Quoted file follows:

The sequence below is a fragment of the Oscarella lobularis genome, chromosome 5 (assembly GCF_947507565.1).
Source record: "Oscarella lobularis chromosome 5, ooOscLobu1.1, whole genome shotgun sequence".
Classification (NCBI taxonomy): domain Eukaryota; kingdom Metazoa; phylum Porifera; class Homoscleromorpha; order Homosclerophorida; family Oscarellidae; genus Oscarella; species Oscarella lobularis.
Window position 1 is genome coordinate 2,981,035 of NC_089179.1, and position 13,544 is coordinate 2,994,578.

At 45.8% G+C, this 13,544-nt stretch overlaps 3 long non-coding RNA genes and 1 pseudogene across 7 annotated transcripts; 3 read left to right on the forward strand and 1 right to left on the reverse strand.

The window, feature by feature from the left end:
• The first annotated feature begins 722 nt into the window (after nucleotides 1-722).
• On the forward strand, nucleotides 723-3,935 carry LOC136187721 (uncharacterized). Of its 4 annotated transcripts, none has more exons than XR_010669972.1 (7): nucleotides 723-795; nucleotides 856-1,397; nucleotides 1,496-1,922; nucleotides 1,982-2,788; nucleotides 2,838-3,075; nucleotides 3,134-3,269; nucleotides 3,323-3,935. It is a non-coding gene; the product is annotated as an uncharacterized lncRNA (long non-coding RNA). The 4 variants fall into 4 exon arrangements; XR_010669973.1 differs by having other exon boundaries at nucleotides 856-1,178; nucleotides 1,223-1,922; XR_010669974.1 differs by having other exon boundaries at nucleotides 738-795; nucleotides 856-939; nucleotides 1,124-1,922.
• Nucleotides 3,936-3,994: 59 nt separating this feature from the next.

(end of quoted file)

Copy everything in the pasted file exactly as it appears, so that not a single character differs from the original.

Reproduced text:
The sequence below is a fragment of the Oscarella lobularis genome, chromosome 5 (assembly GCF_947507565.1).
Source record: "Oscarella lobularis chromosome 5, ooOscLobu1.1, whole genome shotgun sequence".
Classification (NCBI taxonomy): domain Eukaryota; kingdom Metazoa; phylum Porifera; class Homoscleromorpha; order Homosclerophorida; family Oscarellidae; genus Oscarella; species Oscarella lobularis.
Window position 1 is genome coordinate 2,981,035 of NC_089179.1, and position 13,544 is coordinate 2,994,578.

At 45.8% G+C, this 13,544-nt stretch overlaps 3 long non-coding RNA genes and 1 pseudogene across 7 annotated transcripts; 3 read left to right on the forward strand and 1 right to left on the reverse strand.

The window, feature by feature from the left end:
• The first annotated feature begins 722 nt into the window (after nucleotides 1-722).
• On the forward strand, nucleotides 723-3,935 carry LOC136187721 (uncharacterized). Of its 4 annotated transcripts, none has more exons than XR_010669972.1 (7): nucleotides 723-795; nucleotides 856-1,397; nucleotides 1,496-1,922; nucleotides 1,982-2,788; nucleotides 2,838-3,075; nucleotides 3,134-3,269; nucleotides 3,323-3,935. It is a non-coding gene; the product is annotated as an uncharacterized lncRNA (long non-coding RNA). The 4 variants fall into 4 exon arrangements; XR_010669973.1 differs by having other exon boundaries at nucleotides 856-1,178; nucleotides 1,223-1,922; XR_010669974.1 differs by having other exon boundaries at nucleotides 738-795; nucleotides 856-939; nucleotides 1,124-1,922.
• Nucleotides 3,936-3,994: 59 nt separating this feature from the next.